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My textbook mentions that the orbital angular momentum is the second formula and the angular momentum of an electron is given by $nh/2π$ in Bohr model. Please help me realise the link between these formulas or what should I say if someone asks me about the angular momentum of an electron.

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If you look at the component of angular momentum along just one axis, then the two formula actually agree nicely. Angular momentum along some axis is just some integer (call it $n$ or $l$), times $h/2\pi$. But this isn't actually equal to the total magnitude of angular momentum, which is given by $\sqrt{l(l+1)} h/2\pi$.

It's worth mentioning that the fact that the Bohr model agrees with the angular momentum along one axis is a bit of an accident.

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  • $\begingroup$ Oh thanks. That clears some doubts. But then how does spin angular momentum fit into the picture? $\endgroup$ – NightKruger Sep 13 at 18:58
  • $\begingroup$ Spin behaves just the same way, but it can also come in half integer quantities. For a spin $s$ particle, the component of spin angular momentum on some axis can be any number $-s \frac{h}{2\pi}, (-s+1)\frac{h}{2\pi},...,s\frac{h}{2\pi}$. An electron has $s=\frac{1}{2}$, so its angular momentum along any axis can be $\pm\frac{1}{2} \frac{h}{2\pi}$. $\endgroup$ – Danny Sep 13 at 19:02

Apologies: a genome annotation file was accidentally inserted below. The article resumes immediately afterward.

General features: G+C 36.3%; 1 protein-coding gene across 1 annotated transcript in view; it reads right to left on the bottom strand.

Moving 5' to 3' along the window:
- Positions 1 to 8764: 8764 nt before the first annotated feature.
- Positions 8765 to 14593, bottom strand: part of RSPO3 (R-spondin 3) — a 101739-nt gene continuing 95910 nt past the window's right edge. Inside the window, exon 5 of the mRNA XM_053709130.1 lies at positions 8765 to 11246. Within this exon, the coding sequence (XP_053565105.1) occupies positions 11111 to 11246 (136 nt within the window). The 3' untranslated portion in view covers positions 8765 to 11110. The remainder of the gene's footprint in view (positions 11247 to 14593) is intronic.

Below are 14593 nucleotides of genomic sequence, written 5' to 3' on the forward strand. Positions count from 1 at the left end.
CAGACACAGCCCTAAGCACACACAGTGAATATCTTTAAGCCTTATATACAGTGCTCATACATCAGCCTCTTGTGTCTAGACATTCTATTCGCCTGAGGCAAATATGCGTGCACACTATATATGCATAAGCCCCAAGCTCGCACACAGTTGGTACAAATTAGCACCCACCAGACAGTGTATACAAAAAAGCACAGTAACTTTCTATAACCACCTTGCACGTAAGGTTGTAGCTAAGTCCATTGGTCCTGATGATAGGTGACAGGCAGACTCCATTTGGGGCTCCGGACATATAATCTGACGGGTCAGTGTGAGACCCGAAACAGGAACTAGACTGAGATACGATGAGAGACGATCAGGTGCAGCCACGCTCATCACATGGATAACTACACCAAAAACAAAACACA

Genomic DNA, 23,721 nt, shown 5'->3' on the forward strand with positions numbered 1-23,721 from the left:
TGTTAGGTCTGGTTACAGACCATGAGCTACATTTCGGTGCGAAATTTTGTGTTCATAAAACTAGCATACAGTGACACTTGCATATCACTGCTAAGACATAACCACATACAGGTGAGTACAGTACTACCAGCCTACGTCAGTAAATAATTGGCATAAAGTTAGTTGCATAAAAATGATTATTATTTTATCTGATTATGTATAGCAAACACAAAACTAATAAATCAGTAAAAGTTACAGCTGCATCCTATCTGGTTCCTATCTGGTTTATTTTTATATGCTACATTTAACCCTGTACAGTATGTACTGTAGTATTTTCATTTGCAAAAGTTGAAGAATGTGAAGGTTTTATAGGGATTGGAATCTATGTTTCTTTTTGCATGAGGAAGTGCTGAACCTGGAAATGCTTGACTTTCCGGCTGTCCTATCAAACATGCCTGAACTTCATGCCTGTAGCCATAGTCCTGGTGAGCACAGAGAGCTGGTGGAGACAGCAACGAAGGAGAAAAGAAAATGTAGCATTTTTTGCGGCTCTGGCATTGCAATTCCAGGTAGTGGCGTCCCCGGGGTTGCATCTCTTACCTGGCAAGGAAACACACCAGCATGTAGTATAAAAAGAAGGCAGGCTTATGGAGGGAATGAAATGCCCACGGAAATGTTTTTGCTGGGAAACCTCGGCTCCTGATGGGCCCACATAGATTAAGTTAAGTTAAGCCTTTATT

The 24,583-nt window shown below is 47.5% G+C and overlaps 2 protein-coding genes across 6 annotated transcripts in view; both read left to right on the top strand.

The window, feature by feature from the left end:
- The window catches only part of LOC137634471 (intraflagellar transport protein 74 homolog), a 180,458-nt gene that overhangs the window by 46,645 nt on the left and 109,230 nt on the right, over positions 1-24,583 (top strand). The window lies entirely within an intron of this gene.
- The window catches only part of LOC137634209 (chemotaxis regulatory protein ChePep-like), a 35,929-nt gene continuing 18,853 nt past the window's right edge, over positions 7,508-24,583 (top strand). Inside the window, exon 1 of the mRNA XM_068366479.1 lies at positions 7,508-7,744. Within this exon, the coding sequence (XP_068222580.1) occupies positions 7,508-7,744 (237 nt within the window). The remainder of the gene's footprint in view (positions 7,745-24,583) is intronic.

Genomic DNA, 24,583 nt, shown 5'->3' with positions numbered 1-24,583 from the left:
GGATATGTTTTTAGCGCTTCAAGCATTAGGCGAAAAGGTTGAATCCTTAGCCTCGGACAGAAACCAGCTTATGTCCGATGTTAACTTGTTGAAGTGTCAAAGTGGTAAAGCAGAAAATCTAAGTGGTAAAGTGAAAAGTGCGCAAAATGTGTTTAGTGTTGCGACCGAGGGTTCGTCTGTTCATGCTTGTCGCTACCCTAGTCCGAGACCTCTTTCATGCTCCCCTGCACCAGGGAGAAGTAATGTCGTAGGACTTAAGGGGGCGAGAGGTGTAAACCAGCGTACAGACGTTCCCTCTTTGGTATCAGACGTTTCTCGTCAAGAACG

• $\begingroup$ Well then what would I call the total angular momentum of the electron ? Is it the vector sum of the spin and orbital angular momentum? Or something else? $\endgroup$ – NightKruger Sep 13 at 19:10
  • $\begingroup$ @NightKruger Adding 2 angular momenta is not like classical addition of vectors, rather it involves expressing the tensor product of two representations of SU(2) [one for each angular momentum] and then expressing that as a sum of representations for the total angular momentum. That's not going to fit in a comment. $\endgroup$ – JEB Sep 13 at 19:35

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